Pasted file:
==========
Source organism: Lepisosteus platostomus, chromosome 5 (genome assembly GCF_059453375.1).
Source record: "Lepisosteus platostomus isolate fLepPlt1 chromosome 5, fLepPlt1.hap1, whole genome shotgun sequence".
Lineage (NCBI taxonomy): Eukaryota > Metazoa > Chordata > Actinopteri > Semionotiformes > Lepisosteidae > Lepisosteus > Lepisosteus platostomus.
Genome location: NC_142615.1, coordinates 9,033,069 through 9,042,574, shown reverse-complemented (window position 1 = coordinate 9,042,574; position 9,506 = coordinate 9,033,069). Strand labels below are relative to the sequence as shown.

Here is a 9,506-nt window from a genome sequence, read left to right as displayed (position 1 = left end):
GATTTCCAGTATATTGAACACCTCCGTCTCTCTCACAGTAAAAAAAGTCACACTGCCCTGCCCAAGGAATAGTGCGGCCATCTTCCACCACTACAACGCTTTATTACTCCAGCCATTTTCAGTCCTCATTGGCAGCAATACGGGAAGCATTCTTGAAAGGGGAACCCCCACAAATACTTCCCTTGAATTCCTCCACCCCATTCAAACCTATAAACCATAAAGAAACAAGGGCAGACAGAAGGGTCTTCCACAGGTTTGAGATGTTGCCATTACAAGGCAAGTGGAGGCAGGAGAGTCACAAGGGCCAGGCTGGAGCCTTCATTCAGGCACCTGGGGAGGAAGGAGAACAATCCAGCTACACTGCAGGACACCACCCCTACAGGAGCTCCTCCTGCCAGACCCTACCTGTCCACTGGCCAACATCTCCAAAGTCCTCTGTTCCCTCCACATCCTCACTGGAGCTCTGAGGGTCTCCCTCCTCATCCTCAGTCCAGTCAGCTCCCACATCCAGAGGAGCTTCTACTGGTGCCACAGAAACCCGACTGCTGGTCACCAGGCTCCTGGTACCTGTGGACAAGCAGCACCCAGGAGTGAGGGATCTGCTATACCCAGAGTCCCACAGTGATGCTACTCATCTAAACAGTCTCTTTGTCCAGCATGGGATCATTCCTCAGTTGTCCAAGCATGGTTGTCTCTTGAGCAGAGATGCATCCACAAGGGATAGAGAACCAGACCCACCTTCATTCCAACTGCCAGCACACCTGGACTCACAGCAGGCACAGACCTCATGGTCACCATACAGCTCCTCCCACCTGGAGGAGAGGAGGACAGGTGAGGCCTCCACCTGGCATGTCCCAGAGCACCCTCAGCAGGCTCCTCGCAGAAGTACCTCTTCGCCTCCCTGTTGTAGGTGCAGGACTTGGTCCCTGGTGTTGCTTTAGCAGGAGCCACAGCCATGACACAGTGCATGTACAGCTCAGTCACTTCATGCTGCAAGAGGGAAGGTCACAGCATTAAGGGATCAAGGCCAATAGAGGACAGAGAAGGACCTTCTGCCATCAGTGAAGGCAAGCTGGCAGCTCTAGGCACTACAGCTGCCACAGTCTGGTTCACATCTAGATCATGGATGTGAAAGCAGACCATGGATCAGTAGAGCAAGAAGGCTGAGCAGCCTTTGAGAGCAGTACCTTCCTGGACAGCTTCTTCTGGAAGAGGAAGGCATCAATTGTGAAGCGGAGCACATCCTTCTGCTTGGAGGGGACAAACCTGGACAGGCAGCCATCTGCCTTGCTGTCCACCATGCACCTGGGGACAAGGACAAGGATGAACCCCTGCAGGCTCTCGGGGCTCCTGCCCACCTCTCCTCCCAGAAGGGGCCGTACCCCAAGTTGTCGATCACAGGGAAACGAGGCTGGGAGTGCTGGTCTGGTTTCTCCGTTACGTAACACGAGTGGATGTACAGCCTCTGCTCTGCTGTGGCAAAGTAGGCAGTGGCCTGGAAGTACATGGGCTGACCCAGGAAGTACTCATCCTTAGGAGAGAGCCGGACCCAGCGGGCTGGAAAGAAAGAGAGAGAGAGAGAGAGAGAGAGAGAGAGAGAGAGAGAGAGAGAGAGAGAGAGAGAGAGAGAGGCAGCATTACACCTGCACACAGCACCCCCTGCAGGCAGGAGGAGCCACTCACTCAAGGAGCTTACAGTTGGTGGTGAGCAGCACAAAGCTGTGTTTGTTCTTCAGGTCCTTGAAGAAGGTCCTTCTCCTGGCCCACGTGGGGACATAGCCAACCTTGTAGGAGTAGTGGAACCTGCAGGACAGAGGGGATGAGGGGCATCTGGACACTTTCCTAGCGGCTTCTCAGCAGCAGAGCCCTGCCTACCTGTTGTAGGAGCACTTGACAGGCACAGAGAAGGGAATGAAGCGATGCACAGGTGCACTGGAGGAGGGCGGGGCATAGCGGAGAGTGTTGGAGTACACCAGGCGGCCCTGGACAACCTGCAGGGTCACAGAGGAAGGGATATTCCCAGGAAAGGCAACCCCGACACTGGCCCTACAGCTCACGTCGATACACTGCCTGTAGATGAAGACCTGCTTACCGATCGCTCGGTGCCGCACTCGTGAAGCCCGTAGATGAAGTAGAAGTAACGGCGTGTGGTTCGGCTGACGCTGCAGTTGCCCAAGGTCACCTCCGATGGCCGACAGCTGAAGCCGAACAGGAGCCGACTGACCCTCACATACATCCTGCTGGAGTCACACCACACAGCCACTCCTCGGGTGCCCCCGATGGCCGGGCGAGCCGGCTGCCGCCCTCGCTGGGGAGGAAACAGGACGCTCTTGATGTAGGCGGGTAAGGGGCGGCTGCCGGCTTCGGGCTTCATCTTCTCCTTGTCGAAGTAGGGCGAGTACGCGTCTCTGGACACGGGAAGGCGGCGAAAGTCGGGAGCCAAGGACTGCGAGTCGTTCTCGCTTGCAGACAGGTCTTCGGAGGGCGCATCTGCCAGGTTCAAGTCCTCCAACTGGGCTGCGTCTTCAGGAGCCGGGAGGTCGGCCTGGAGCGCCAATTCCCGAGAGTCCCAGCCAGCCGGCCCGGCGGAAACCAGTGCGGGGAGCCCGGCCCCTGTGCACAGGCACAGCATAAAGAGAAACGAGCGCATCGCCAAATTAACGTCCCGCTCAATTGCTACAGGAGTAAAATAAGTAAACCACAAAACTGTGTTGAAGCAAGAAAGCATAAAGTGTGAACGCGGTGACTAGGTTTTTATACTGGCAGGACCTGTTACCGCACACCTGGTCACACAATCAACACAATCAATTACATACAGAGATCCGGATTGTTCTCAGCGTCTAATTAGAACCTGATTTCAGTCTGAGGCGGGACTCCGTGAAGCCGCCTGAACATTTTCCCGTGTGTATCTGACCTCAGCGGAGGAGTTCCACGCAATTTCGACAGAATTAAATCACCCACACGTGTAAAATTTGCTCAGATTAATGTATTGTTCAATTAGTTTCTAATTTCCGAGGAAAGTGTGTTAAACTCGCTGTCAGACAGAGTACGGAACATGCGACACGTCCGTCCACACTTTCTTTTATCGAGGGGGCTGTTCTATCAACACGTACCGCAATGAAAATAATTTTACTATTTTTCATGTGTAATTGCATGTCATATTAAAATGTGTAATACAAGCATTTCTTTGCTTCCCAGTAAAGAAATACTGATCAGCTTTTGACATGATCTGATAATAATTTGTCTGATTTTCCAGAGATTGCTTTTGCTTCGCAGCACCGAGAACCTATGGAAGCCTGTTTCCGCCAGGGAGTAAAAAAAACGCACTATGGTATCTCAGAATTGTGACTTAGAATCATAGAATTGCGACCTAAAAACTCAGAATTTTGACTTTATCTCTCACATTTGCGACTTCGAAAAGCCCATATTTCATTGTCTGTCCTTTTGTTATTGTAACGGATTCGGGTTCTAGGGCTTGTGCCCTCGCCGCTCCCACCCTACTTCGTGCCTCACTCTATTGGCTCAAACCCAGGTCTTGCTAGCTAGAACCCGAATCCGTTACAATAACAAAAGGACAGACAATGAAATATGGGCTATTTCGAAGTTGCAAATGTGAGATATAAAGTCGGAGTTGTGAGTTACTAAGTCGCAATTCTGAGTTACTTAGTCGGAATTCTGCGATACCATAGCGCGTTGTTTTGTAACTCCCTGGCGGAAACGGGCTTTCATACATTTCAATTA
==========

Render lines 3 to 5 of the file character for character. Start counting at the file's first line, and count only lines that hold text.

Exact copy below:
Lineage (NCBI taxonomy): Eukaryota > Metazoa > Chordata > Actinopteri > Semionotiformes > Lepisosteidae > Lepisosteus > Lepisosteus platostomus.
Genome location: NC_142615.1, coordinates 9,033,069 through 9,042,574, shown reverse-complemented (window position 1 = coordinate 9,042,574; position 9,506 = coordinate 9,033,069). Strand labels below are relative to the sequence as shown.

Here is a 9,506-nt window from a genome sequence, read left to right as displayed (position 1 = left end):